UX Magazine

Defining and Informing the Complex Field of User Experience (UX)
Article No. 1000 April 15, 2013

Banking on BlackBerry 10

:
Why a Canadian design shop committed to developing apps for a new OS

Over the past 16 years, Macadamian has applied its software development and user experience expertise to hundreds of projects for desktop, Web, and mobile platforms. We have worked with more than 500 companies on four continents. Working across multiple industry verticals and with a diverse client base has been a key factor in our continued growth.

But when the opportunity came to work on BlackBerry 10, we took a risk—a big risk, some might say—by dedicating one-quarter of our workforce to this new OS platform. This included interaction designers, researchers, visual designers, prototypers, software developers, technical architects, and project managers, along with a substantial amount of our executive team’s time.

This was no small gamble. Macadamian is a mid-sized company with a workforce of just over 200. The decision was not made lightly, especially because the platform is one that some industry watchers believe has come too late to the smartphone party.

As the work commenced behind the scenes on BlackBerry 10 and the buzz grew in the development community, we realized something truly distinct and innovative was on its way and we wanted to be a part of it. BlackBerry 10 represents a fundamental philosophical change in how the company once known as Research in Motion is engaging with the development community and responding to the needs of the consumer.

We are also bullish on the business potential of BlackBerry 10, and excited about a rich UI that allows the device to easily serve as a communications device and an application device at the same time.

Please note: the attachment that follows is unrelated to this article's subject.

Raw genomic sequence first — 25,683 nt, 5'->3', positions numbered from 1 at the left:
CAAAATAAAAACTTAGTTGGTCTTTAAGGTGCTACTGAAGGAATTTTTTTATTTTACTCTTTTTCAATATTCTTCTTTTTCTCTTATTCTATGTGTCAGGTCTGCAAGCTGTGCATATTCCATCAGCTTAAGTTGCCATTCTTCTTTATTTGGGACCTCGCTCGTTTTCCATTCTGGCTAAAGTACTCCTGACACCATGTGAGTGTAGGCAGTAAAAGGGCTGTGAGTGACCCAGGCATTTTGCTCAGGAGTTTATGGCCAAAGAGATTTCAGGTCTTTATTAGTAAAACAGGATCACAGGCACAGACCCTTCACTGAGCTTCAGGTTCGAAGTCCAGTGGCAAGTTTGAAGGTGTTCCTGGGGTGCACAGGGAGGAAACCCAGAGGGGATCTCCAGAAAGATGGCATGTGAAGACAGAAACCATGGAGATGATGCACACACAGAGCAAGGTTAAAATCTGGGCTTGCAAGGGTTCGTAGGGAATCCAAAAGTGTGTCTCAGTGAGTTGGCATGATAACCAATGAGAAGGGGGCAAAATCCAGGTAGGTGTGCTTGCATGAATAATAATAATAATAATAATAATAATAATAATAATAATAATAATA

Let’s start with our experience working with BlackBerry and as part of its developer ecosystem.

A Dynamic Community

We’ve been working closely with BlackBerry on BlackBerry 10 for more than a year. While BlackBerry has driven the overall user experience, we’ve been engaged in many aspects of UX design and product creation for more than a dozen BlackBerry 10 applications to date. These include #Taxi from Cellwand Communications and the conference app for the 2013 BlackBerry Jam Europe conference.

We dipped our collective toes in the water by participating early on in BlackBerry’s developer forums. Drawing on our own expertise, we helped other developers resolve their design and UX challenges. It soon became clear to us that BlackBerry was making a great effort to create a healthy and dynamic ecosystem, valuing the contributions of individual developers with the same passion it did the end users of its devices. Indeed, the company had come to realize that it had two target markets that were equally important.

Our efforts soon captured BlackBerry’s attention and we became part of the BlackBerry Alliance Partner program. BlackBerry 10’s operating system user experience, with its Flow and Peek functions, provided us with a great opportunity to innovate and elevate the user experience at the application level. BlackBerry supported our efforts by vetting our designs with end users and collecting their feedback.